• The school’s traffic warden plays a very big role in the prevention of children’s accidents. He is responsible for the regulation of traffic in the area around the school during the students’ arrival and departure. In order, though, for the instructions of the school’s traffic warden to accomplish their purpose, the parents should explain to their children how important it is to comply with his directions, and the drivers should also respect his presence and follow his instructions.

  •  All schools should regularly check their premises and facilities so that they are safe for the children. This is something that the parents of the students can help through correct observations and constructive suggestions. Furthermore, the school grounds should be devoid of rusty or sharp objects on which children might get hurt (e.g. rusty railings). If the school has a chemistry lab, this should remain locked apart from the hours of the lesson during which there is a responsible educator in the lab.

  •  At the start of each school year there should be an open discussion conducted between teachers and students on the subject of the prevention of children’s accidents, mainly on school grounds. The children’s ideas sometimes prove to be extremely useful and promote the creation of a safer school environment.

  • It is imperative that all schools have a fire system. Moreover, every year the schools should exercise the safe abandonment of the building in case of fire.

  •  In the event of an earthquake there is a high risk of accidents, not only due to the seismic vibrations but also because of the panic that often ensues. The only way to control such a situation is to hold regular earthquake exercises.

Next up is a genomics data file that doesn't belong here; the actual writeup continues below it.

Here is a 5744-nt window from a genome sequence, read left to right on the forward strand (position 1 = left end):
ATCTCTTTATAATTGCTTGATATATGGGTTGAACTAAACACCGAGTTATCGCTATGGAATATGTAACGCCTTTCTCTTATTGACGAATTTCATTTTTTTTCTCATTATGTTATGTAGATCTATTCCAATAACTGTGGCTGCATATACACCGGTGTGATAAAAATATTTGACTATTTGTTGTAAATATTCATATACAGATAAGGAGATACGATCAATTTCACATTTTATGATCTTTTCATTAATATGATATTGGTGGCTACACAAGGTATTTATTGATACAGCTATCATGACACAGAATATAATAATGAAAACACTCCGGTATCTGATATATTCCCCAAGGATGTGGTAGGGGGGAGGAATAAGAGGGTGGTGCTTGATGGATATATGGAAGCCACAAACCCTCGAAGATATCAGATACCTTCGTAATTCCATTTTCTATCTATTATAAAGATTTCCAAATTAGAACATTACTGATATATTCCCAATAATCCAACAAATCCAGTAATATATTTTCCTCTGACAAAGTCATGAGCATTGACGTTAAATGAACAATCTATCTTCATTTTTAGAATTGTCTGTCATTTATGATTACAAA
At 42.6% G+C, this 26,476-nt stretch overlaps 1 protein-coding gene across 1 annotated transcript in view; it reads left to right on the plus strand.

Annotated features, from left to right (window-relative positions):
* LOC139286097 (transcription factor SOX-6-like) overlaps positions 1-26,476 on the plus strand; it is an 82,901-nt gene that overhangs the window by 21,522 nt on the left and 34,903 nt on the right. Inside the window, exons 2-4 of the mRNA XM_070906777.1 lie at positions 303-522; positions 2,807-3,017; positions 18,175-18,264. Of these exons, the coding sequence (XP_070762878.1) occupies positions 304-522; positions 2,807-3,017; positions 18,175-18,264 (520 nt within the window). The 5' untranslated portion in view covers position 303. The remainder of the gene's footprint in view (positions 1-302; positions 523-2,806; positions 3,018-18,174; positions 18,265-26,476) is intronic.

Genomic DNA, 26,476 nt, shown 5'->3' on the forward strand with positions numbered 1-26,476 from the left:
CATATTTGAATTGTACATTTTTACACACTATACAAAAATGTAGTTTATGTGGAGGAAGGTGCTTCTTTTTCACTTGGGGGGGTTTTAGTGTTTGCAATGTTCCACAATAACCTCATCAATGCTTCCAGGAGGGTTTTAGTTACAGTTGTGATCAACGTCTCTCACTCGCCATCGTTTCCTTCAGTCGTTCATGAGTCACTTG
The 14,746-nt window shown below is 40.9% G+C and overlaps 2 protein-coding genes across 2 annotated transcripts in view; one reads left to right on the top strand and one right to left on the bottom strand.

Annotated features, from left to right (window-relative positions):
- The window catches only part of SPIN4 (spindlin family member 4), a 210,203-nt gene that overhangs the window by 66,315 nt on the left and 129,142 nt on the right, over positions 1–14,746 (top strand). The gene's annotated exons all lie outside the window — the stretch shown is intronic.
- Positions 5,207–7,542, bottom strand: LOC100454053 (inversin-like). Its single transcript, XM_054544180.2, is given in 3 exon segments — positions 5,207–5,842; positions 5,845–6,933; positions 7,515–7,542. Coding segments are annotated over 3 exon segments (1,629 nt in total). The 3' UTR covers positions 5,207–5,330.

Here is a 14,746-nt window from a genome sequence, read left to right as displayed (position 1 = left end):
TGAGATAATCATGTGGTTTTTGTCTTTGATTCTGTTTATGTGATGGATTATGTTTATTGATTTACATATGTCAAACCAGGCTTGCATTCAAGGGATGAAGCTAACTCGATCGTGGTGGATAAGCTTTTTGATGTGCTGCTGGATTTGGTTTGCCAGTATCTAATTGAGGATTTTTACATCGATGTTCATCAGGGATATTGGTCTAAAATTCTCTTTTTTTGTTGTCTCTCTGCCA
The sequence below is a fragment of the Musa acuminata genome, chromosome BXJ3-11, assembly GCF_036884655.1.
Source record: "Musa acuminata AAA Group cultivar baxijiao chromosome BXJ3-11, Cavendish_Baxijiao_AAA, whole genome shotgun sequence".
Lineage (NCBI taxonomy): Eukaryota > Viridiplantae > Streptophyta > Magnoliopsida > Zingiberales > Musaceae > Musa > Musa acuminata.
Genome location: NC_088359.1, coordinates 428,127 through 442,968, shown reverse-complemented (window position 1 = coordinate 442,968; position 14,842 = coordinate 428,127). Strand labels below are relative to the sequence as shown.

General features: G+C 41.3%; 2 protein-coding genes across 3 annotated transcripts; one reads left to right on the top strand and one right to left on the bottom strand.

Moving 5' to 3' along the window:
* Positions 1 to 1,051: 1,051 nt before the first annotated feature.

• If the school has a playground or a gym it should make regular checks, in order to make sure that the equipment (swings, slides, monkey bars, basketball hoops) and the surrounding areas meet the safety regulations. The children should also be informed about the proper use of the existing equipment by their coaches.

  • The children should be warned not to, and there should be a proper check to make sure that they don’t, bring dangerous and sharp objects to school.

  • During break time an adult should always be present.

  • All schools should have a fully equipped medicine cabinet in order to be able to administer first aid, with someone responsible for that, and if possible a nurse. It is also important for the parents to inform the school’s clinic if their child happens to have any allergies. Furthermore, the telephone numbers of the closest Health Centers or Hospitals should be posted in plain view. Kindergarden personnel, Teachers, Professors and Coaches should, ideally, be trained in basic first aid administration. The older students can also be trained.

As important as the infrastructure provided by the adults is for the prevention of children’s accidents, it is equally important for the children to learn, from the youngest possible age, to recognize the dangers and protect themselves. Be careful, though, of overprotection, because it can easily have the opposite result.